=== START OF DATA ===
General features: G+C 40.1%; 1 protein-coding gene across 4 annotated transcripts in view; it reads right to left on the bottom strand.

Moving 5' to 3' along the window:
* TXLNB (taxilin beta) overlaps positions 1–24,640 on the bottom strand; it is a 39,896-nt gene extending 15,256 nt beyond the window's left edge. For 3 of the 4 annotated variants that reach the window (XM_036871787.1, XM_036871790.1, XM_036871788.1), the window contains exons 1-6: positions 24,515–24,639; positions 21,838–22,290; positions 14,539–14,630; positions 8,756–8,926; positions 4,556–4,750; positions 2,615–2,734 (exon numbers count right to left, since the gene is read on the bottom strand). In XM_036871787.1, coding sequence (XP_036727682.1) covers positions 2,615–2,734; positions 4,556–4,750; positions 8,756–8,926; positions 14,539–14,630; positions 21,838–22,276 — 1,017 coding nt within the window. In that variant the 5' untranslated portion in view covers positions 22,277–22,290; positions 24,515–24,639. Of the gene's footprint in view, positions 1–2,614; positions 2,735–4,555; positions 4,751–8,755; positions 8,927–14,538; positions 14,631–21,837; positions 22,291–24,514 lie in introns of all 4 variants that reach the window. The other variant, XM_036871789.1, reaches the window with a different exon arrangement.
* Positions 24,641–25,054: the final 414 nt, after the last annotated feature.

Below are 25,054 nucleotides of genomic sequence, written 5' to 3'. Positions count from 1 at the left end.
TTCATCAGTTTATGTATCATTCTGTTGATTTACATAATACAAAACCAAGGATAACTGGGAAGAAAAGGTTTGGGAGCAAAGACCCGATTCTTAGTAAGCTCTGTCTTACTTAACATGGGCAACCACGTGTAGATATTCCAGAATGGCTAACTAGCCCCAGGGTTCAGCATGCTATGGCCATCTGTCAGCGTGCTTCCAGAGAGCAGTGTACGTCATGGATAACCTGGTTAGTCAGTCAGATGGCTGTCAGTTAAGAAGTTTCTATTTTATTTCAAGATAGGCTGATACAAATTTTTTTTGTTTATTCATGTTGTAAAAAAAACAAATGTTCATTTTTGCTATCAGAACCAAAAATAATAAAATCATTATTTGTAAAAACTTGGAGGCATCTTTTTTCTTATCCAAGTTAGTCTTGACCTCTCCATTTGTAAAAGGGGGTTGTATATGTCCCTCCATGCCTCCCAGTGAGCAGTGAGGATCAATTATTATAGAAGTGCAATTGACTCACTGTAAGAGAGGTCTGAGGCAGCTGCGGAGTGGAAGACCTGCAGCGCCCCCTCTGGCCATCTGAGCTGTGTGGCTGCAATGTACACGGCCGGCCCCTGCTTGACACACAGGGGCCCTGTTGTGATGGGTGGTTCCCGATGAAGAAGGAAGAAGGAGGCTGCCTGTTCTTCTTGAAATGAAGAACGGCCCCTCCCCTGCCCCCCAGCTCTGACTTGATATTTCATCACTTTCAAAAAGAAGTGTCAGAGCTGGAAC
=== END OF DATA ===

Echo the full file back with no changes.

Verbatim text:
General features: G+C 40.1%; 1 protein-coding gene across 4 annotated transcripts in view; it reads right to left on the bottom strand.

Moving 5' to 3' along the window:
* TXLNB (taxilin beta) overlaps positions 1–24,640 on the bottom strand; it is a 39,896-nt gene extending 15,256 nt beyond the window's left edge. For 3 of the 4 annotated variants that reach the window (XM_036871787.1, XM_036871790.1, XM_036871788.1), the window contains exons 1-6: positions 24,515–24,639; positions 21,838–22,290; positions 14,539–14,630; positions 8,756–8,926; positions 4,556–4,750; positions 2,615–2,734 (exon numbers count right to left, since the gene is read on the bottom strand). In XM_036871787.1, coding sequence (XP_036727682.1) covers positions 2,615–2,734; positions 4,556–4,750; positions 8,756–8,926; positions 14,539–14,630; positions 21,838–22,276 — 1,017 coding nt within the window. In that variant the 5' untranslated portion in view covers positions 22,277–22,290; positions 24,515–24,639. Of the gene's footprint in view, positions 1–2,614; positions 2,735–4,555; positions 4,751–8,755; positions 8,927–14,538; positions 14,631–21,837; positions 22,291–24,514 lie in introns of all 4 variants that reach the window. The other variant, XM_036871789.1, reaches the window with a different exon arrangement.
* Positions 24,641–25,054: the final 414 nt, after the last annotated feature.

Below are 25,054 nucleotides of genomic sequence, written 5' to 3'. Positions count from 1 at the left end.
TTCATCAGTTTATGTATCATTCTGTTGATTTACATAATACAAAACCAAGGATAACTGGGAAGAAAAGGTTTGGGAGCAAAGACCCGATTCTTAGTAAGCTCTGTCTTACTTAACATGGGCAACCACGTGTAGATATTCCAGAATGGCTAACTAGCCCCAGGGTTCAGCATGCTATGGCCATCTGTCAGCGTGCTTCCAGAGAGCAGTGTACGTCATGGATAACCTGGTTAGTCAGTCAGATGGCTGTCAGTTAAGAAGTTTCTATTTTATTTCAAGATAGGCTGATACAAATTTTTTTTGTTTATTCATGTTGTAAAAAAAACAAATGTTCATTTTTGCTATCAGAACCAAAAATAATAAAATCATTATTTGTAAAAACTTGGAGGCATCTTTTTTCTTATCCAAGTTAGTCTTGACCTCTCCATTTGTAAAAGGGGGTTGTATATGTCCCTCCATGCCTCCCAGTGAGCAGTGAGGATCAATTATTATAGAAGTGCAATTGACTCACTGTAAGAGAGGTCTGAGGCAGCTGCGGAGTGGAAGACCTGCAGCGCCCCCTCTGGCCATCTGAGCTGTGTGGCTGCAATGTACACGGCCGGCCCCTGCTTGACACACAGGGGCCCTGTTGTGATGGGTGGTTCCCGATGAAGAAGGAAGAAGGAGGCTGCCTGTTCTTCTTGAAATGAAGAACGGCCCCTCCCCTGCCCCCCAGCTCTGACTTGATATTTCATCACTTTCAAAAAGAAGTGTCAGAGCTGGAAC